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Is your dog frightened of Fireworks?

When ever a dog is frightened Remember its what you do not what you say that really counts. 

Complete your dogs world by understanding his natural language and answering naturally through out the year and not just when it goes really wrong.

10 Top Tips To Keep You Dog Safe During  Halloween, Bonfire Night & New Year Fireworks

  • DO …  Feed your dog on a raw food diet. This ensures that his brain and body are working perfectly and no inflammation that causes a foggy head for one.
  • DO … Let him hide in a safe place in a covered crate or behind the sofa.
  • Have the TV or radio on and curtains closed – reduces the lighting impact and sudden noises
  • Avoid trigger stacking your dog through the day so come evening your dog is in a better place to just be.
  • DO … Play find a toy and reward … if you can play then all must be well. If he’s too frightened then this is not going to be an option.
  • DO … Try a silent walk on a lead in the house if he’s panting and pacing, this will help get him to focus on you and off the noises. Reward as he looks at you with an upbeat voice. This is a game of being with me and all is well.
  • Do … For your anxious dog a calm hold, gentle massage, yawn and hum rather than stroke and chat to your dog so he can feel and smell your calm.
  • Do … Lay down and read or watch TV, you look and feel so relaxed and your dog will be able to feed of this far better than you staring and sitting bolt upright on alert.
  • DO … Take your dog outside before dark if he is terrified or nervous. The age-old practice of getting dogs to face their fears should be well and truly over.
  • DO  … stay with your dog and have calm music playing. If he gets in a state, he needs you.
  • DO … Use  calming herbs  in conjunction with a behavioural modification program well before the beginning of October.
  • Do … look out of the window and enjoy the spectacle. You enjoying the moment again will help your dog not to fear the noise and smell in time.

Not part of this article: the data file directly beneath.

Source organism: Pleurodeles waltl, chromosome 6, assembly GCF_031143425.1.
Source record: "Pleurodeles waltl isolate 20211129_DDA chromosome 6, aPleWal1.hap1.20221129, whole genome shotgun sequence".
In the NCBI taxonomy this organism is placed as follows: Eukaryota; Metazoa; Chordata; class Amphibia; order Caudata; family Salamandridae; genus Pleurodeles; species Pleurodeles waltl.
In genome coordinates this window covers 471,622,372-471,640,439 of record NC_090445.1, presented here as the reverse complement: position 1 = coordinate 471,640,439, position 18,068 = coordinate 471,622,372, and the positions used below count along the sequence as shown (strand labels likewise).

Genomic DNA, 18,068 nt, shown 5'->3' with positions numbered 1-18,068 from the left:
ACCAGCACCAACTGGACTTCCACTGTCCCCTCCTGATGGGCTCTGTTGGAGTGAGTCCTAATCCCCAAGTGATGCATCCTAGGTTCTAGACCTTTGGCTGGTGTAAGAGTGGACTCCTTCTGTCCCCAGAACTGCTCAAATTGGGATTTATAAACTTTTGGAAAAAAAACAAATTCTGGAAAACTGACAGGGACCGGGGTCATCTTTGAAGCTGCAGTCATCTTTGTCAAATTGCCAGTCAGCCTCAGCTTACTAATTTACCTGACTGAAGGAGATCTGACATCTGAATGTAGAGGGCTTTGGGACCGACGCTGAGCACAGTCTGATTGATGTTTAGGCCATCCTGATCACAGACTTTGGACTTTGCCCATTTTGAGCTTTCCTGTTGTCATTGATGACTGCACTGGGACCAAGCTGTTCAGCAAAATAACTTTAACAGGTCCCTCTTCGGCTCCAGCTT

• Do consider a comfort shirt, jumper or sleeve. I helps promote a secure feeling.
  • T- touch body wrapping.

Whether your dog is bothered by bonfire night depends on early experiences, his personality and trust in you. It is very important to remember when your dog freaks out on November 5th it is more important what you do and not what you say to convince your furry friend that all is well.

When we are scared, we often feel better if someone puts a reassuring arm around our shoulders or offers a few soothing words. Indeed dogs are not humans but its always good to remember how you would feel if you were frightened.

How do you know your dog is stressed

  1. Panting excessively
  2. Pacing the room
  3. Barking
  4. Shaking
  5. Hiding
  6. Leaning into you with force
  7. Jumping up
  8. Wide whale eyes
  9. Ears pinned back

 

How to help a stressed dog

DO… Be calm and place a calm palm on your dogs’ side if he comes for reassurance. If he leans into you thus giving you moral support, then lean back into him to offer the support he so desperately needs.Do not speak or look him in the eye, Why? Because; dogs to calm situations down, avert eye contact and they can’t speak. Be clear in your communication when it really matters.

It is worth considering that your dog’s fear of fireworks is only one behavioural issue and by tackling your relationship with your dog from grassroots up, to convince him, you are a safe person to be with making great decisions is the best way to move forward rather than just firefighting each individual problem.

Look to gaining your dogs trust during the year and addressing other fears and undesirable behaviours that  indicate stress.

Your dog needs to feel understood and safe with your decisions and this is why I talk so much about the “Five To Thrive” in my book “Why Does My Dog Do That?”

Complete your dogs world by understanding his natural language and answering naturally through out the year and not just when it goes really wrong.

 

Caroline Spencer www.puredoglisteners.com

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